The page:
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Today's Stichomancy for Steven Spielberg

The first excerpt represents the past or something you must release, and is drawn from Menexenus by Plato:

wonder that a man who has received such an education should be a finished speaker; even the pupil of very inferior masters, say, for example, one who had learned music of Lamprus, and rhetoric of Antiphon the Rhamnusian, might make a figure if he were to praise the Athenians among the Athenians.

MENEXENUS: And what would you be able to say if you had to speak?

SOCRATES: Of my own wit, most likely nothing; but yesterday I heard Aspasia composing a funeral oration about these very dead. For she had been told, as you were saying, that the Athenians were going to choose a speaker, and she repeated to me the sort of speech which he should deliver, partly improvising and partly from previous thought, putting together fragments of the funeral oration which Pericles spoke, but which, as I

The second excerpt represents the present or the deciding factor of the moment, and is drawn from Cromwell by William Shakespeare:

NORFOLK. You may not stay. Lieutenant, take your charge.

CROMWELL. Well, well, my Lord, you second Gardiner's text. Norfolk, farewell; thy turn will be the next.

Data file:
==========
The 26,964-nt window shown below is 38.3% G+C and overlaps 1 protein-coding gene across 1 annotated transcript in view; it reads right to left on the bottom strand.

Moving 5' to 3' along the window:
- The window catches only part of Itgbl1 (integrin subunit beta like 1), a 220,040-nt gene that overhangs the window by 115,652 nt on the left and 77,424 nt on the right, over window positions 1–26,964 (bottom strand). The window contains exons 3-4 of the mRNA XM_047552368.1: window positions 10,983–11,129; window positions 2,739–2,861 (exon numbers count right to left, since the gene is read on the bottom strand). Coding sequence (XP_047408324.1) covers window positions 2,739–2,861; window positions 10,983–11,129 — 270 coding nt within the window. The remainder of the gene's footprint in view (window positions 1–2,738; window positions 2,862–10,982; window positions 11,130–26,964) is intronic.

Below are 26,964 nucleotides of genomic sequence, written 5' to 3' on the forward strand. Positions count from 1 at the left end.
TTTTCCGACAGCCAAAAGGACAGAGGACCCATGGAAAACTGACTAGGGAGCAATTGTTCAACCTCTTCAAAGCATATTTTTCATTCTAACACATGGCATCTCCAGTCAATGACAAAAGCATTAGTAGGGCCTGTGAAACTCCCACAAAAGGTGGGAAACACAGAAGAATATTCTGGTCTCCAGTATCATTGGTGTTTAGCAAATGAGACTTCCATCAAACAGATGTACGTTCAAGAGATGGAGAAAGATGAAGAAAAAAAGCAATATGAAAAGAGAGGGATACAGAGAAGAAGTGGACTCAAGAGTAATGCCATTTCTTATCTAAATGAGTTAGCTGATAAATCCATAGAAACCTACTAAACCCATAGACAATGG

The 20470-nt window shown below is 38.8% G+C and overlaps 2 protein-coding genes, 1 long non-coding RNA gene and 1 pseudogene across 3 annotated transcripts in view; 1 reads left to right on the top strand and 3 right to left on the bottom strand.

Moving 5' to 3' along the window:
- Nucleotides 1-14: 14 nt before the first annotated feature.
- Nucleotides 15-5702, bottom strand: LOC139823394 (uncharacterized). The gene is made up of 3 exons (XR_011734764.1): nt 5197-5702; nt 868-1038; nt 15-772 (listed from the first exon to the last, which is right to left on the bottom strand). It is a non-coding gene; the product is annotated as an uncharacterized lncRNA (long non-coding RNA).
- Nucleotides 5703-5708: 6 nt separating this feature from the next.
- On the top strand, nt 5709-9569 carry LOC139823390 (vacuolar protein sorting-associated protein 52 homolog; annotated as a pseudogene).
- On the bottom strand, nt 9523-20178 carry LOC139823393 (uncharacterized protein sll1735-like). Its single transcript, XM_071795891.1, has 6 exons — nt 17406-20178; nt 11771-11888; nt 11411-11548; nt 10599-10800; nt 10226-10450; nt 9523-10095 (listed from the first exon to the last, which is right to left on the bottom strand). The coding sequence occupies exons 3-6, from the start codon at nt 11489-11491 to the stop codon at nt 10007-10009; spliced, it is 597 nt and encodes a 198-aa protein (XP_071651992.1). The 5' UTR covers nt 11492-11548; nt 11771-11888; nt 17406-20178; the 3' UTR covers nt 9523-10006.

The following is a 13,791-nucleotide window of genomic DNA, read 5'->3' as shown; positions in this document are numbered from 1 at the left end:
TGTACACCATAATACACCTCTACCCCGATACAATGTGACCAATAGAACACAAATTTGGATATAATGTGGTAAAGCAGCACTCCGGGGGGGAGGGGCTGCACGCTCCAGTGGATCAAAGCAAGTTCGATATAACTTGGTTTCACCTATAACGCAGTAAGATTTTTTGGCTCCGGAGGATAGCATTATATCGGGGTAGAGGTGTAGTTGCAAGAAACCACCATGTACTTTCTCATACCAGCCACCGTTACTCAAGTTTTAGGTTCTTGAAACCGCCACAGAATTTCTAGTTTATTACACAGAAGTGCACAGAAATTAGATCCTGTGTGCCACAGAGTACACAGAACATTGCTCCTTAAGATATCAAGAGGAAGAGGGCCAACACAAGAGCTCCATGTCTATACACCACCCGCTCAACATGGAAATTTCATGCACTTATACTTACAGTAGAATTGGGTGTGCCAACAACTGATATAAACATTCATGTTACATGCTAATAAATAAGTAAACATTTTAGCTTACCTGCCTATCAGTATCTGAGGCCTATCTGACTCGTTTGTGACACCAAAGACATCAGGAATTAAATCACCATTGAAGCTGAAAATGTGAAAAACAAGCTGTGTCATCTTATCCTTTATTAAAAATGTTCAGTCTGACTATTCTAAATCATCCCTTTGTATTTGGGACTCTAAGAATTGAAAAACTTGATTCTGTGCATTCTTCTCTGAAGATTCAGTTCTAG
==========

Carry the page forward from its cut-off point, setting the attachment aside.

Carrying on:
[Exit Cromwell and the Lieutenant.]

GARDINER. His guilty conscience makes him rave, my Lord.

NORFOLK. Aye, let him talk; his time is short enough.


The third excerpt represents the future or something you must embrace, and is drawn from Manon Lescaut by Abbe Prevost:

easily excited-- too impassioned--too faithful, and probably too indulgent to the desires and caprices, or, if you will, the faults of an adored mistress. These are my crimes; are they such as to reflect dishonour upon you? Come, my dear father,' said I tenderly, `show some pity for a son, who has never ceased to feel respect and affection for you--who has not renounced, as you say, all feelings of honour and of duty, and who is himself a thousand times more an object of pity than you imagine.' I could not help shedding a tear as I concluded this appeal.

"A father's heart is a chef-d'oeuvre of creation. There nature rules in undisturbed dominion, and regulates at will its most